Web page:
The Roman priest Valentine was imprisoned for courageously professing his Christian Faith, and helping other Christians to do so, during the persecutions of Claudius the Goth about the year 269.
One account of the circumstances of his end has it that as he could not be with his congregation, he never ceased to think about them and pray for them. He wished to communicate the Christian message to them, but was unable to get a message out of the prison.
Miraculously, a dove landed on the window of his cell. Trusting in God, St. Valentine placed a note in the mouth of the dove, the symbol of the Holy Ghost, which carried the message to St. Valentine's congregation. From this it may be that the custom derives of exchanging greetings on this day.
St. Valentine was eventually martyred. The prefect of Rome commanded that he be beaten with clubs and afterwards beheaded. The martyr was buried on the Flaminian Way, one of the great roads leading out of the city of Rome. It is known that a catacomb was constructed near the area of St. Valentine's tomb.
In Latin, the name for a dovecot, also applied to the little niches in which bodies were placed in a catacomb, is columbarium, where the doves, the columbae, made their nests. It may be that the truth of the story of the dove is embedded in the historical reality of the catacomb. Later a basilica was built over the spot.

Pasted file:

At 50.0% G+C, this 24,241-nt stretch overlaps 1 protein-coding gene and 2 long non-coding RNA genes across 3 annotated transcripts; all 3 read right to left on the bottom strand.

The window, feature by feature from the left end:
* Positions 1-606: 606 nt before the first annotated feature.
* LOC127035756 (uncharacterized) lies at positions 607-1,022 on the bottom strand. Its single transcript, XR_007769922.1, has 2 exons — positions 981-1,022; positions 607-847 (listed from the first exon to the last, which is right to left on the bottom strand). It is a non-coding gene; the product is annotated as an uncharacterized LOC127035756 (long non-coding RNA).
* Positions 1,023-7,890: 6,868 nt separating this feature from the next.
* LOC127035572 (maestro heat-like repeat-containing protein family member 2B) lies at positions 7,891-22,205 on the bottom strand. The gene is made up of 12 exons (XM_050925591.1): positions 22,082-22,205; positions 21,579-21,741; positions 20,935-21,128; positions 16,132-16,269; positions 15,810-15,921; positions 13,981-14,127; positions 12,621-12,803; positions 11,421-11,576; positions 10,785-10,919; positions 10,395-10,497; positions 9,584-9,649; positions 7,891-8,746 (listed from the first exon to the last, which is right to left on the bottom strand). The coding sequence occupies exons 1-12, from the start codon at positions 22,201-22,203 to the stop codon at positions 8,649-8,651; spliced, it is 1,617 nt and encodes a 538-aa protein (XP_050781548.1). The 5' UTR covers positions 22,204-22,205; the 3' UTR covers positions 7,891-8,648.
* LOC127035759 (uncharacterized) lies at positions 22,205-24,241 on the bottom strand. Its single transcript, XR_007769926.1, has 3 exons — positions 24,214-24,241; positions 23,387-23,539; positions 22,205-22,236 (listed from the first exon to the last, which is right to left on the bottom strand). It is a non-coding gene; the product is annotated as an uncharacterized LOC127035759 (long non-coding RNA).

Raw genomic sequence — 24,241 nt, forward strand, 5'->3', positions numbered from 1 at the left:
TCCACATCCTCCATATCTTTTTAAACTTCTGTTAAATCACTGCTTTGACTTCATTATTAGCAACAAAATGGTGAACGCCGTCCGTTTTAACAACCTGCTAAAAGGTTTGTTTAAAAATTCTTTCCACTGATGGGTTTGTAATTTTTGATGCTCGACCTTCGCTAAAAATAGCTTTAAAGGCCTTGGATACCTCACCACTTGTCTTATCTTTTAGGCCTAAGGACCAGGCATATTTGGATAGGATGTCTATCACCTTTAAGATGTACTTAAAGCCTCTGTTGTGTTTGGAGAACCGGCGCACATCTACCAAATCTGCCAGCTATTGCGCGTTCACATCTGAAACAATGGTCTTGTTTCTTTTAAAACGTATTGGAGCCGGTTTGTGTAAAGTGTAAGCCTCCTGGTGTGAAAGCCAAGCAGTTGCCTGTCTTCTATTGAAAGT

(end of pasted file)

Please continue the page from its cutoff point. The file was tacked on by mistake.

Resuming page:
Far from representing mere sentimentalism, the red color and the hearts that are so prevalent this day recall the fact that St. Valentine gave his red heart and his life's blood for his faith.
It would not be out of place today for us, when the bell rings at the Sanctus and we kneel to adore the Lord God of Hosts, to utter a Hosanna in our hearts in gratitude to our Lord for the great gift of the Roman Catholic Faith that we have received. When the priest utters at the Communicantes the names of those early martyrs to recall how much blood the millions of courageous Catholic martyrs shed to purchase that precious Faith for us.